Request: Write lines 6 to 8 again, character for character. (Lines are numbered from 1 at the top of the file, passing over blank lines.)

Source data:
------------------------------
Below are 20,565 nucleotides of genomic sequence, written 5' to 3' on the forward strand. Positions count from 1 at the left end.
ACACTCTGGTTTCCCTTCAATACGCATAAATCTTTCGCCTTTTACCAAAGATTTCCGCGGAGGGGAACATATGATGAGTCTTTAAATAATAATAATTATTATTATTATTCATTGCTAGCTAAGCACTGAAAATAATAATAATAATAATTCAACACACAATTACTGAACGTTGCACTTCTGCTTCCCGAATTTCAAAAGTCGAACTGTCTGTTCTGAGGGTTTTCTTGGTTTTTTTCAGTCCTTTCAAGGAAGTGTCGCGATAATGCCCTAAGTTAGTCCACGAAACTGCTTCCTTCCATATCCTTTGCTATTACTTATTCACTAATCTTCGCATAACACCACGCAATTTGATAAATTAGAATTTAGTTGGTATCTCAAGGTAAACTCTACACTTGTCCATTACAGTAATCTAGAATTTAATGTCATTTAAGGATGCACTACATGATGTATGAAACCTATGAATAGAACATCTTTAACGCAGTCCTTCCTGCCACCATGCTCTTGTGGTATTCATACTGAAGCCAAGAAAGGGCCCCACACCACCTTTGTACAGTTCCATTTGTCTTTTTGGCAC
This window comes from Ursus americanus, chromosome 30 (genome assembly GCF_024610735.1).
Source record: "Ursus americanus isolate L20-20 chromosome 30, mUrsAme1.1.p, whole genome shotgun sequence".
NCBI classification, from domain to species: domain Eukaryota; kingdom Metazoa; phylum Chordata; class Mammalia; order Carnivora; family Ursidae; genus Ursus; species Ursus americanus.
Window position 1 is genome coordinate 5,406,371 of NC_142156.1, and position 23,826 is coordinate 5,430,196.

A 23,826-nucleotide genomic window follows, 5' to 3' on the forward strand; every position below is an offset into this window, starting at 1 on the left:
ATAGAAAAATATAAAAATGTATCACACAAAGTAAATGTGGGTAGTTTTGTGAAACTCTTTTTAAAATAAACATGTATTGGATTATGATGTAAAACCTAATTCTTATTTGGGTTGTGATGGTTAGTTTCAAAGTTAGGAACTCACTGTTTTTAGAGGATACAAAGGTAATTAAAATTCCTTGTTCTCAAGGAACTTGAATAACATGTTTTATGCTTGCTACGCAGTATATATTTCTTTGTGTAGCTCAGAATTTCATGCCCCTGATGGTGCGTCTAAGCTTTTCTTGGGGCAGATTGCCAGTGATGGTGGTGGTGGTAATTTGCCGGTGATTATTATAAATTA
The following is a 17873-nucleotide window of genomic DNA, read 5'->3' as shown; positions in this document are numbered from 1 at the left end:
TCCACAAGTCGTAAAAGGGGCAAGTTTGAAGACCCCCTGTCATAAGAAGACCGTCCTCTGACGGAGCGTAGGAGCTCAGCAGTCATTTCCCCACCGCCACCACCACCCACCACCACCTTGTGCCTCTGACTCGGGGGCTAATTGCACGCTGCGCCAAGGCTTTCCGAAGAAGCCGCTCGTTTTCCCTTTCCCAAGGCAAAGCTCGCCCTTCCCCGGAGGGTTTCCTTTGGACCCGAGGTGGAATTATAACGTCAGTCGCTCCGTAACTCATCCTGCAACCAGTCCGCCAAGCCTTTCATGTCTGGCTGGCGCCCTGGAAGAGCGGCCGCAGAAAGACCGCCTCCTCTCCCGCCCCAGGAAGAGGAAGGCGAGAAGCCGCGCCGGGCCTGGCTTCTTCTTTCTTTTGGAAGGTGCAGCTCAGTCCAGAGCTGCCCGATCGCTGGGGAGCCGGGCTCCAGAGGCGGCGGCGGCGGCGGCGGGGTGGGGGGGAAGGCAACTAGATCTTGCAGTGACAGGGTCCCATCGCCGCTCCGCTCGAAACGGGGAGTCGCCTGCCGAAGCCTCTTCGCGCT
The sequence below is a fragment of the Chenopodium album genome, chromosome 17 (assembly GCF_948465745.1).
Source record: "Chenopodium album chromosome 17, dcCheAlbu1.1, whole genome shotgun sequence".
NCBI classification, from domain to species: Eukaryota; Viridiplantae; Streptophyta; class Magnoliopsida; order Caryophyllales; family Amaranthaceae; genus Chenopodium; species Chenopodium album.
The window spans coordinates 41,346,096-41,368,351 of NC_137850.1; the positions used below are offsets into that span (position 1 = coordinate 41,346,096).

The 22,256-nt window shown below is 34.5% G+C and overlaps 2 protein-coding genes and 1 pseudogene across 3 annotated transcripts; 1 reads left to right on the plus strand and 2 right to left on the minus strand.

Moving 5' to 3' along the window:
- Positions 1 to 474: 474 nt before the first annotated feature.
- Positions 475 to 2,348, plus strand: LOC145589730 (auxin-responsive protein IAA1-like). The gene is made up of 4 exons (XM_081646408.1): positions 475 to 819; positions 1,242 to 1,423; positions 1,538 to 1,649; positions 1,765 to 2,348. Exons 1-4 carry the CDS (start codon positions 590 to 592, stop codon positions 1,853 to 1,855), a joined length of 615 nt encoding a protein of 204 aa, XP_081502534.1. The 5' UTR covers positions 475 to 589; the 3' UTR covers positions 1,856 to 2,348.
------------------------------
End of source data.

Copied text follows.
Window position 1 is genome coordinate 5,406,371 of NC_142156.1, and position 23,826 is coordinate 5,430,196.

A 23,826-nucleotide genomic window follows, 5' to 3' on the forward strand; every position below is an offset into this window, starting at 1 on the left:
ATAGAAAAATATAAAAATGTATCACACAAAGTAAATGTGGGTAGTTTTGTGAAACTCTTTTTAAAATAAACATGTATTGGATTATGATGTAAAACCTAATTCTTATTTGGGTTGTGATGGTTAGTTTCAAAGTTAGGAACTCACTGTTTTTAGAGGATACAAAGGTAATTAAAATTCCTTGTTCTCAAGGAACTTGAATAACATGTTTTATGCTTGCTACGCAGTATATATTTCTTTGTGTAGCTCAGAATTTCATGCCCCTGATGGTGCGTCTAAGCTTTTCTTGGGGCAGATTGCCAGTGATGGTGGTGGTGGTAATTTGCCGGTGATTATTATAAATTA